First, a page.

The Scottish government’s decision to roll out a bottle deposit return scheme will adversely impact small stores, retail associations have warned.
Announced today in A Government’s Programme for Scotland, the Scottish Government said it would work closely with the business community during the scheme’s design and implementation, but it was yet to decide whether the initiative would apply to small retailers.
The Scottish Grocers Federation warned that the scheme would either impose costs on local retailers if it extends to them, or drive customers to large stores if smaller shops are exempt.
SGF chief executive Pete Cheema said: “This is an atrocious decision by the Scottish government. Deposit return is too costly, too disruptive and too expensive.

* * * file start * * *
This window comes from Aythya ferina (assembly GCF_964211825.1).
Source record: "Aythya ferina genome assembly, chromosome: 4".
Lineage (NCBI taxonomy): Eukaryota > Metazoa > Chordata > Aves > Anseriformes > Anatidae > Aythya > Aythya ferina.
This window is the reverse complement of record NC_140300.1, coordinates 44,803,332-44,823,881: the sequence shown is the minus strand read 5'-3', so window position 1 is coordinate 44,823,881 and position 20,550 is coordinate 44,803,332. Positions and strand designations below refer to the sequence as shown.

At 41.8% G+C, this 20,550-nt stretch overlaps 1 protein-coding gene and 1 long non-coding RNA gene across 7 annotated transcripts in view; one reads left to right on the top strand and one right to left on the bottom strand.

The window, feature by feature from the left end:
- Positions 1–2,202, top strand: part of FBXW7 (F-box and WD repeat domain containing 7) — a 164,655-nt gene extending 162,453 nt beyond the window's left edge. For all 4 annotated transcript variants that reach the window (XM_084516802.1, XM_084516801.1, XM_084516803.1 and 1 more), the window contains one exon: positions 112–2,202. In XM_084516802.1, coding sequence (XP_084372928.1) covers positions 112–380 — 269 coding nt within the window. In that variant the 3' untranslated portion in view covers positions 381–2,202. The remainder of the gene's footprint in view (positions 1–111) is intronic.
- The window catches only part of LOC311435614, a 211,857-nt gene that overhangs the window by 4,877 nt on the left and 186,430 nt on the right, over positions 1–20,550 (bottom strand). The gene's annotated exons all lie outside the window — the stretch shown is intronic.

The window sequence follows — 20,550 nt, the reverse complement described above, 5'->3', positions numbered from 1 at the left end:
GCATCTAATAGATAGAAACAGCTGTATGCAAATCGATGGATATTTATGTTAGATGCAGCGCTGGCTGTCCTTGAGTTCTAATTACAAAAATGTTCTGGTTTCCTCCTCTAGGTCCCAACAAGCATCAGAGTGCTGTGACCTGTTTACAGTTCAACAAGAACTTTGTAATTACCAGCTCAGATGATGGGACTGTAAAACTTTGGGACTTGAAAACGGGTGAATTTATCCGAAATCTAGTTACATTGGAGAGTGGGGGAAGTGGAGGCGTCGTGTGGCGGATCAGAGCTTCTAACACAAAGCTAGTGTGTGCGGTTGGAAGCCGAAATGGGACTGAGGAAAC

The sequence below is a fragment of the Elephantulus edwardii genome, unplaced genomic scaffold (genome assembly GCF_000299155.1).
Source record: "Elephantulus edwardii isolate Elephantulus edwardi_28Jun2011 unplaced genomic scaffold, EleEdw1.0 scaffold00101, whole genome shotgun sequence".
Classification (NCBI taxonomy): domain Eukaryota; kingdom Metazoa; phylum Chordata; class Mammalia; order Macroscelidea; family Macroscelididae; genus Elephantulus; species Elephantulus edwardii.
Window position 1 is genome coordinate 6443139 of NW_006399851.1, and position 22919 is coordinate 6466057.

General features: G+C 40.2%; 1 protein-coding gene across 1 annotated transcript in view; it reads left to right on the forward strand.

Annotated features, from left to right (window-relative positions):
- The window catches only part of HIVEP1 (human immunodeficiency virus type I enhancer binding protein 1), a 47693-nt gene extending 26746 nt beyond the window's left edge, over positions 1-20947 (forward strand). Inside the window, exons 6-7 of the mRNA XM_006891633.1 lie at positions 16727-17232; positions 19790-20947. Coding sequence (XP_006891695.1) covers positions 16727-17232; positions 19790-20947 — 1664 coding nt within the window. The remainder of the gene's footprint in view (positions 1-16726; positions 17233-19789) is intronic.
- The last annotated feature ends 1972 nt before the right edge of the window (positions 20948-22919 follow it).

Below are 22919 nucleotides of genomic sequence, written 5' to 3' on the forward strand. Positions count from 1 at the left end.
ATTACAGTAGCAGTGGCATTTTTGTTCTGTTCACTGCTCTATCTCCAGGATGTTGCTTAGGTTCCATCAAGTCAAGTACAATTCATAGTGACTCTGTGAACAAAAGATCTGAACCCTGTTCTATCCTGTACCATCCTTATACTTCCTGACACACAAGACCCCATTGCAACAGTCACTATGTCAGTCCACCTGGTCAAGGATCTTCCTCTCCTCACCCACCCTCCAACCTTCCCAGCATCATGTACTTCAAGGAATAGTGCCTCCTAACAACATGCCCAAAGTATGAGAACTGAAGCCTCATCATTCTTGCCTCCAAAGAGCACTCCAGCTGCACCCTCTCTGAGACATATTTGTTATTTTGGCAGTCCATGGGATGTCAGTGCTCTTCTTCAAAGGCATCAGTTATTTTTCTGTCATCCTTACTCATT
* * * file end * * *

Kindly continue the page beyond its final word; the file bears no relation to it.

“If the Scottish government wanted to significantly damage the viability of an independent convenience store industry in Scotland, which provides 42,000 jobs and contributes over £500 million to the economy, then this is an ideal way to do it. This is bad policy making and bad government; there is no evidence to justify this decision.”
Association of Convenience Stores chief executive James Lowman said: “Today’s announcement by the Scottish Government undermines the valuable work Zero Waste Scotland were doing to model the costs and implications of a deposit return scheme for convenience retailers, consumers and local authorities.
“Our view remains that DRS would impose massive unnecessary time and cost burdens on retailers operating from small premises. A small shop exemption is also not the answer as it would just divert customers to larger stores where they could receive returns on their deposits.”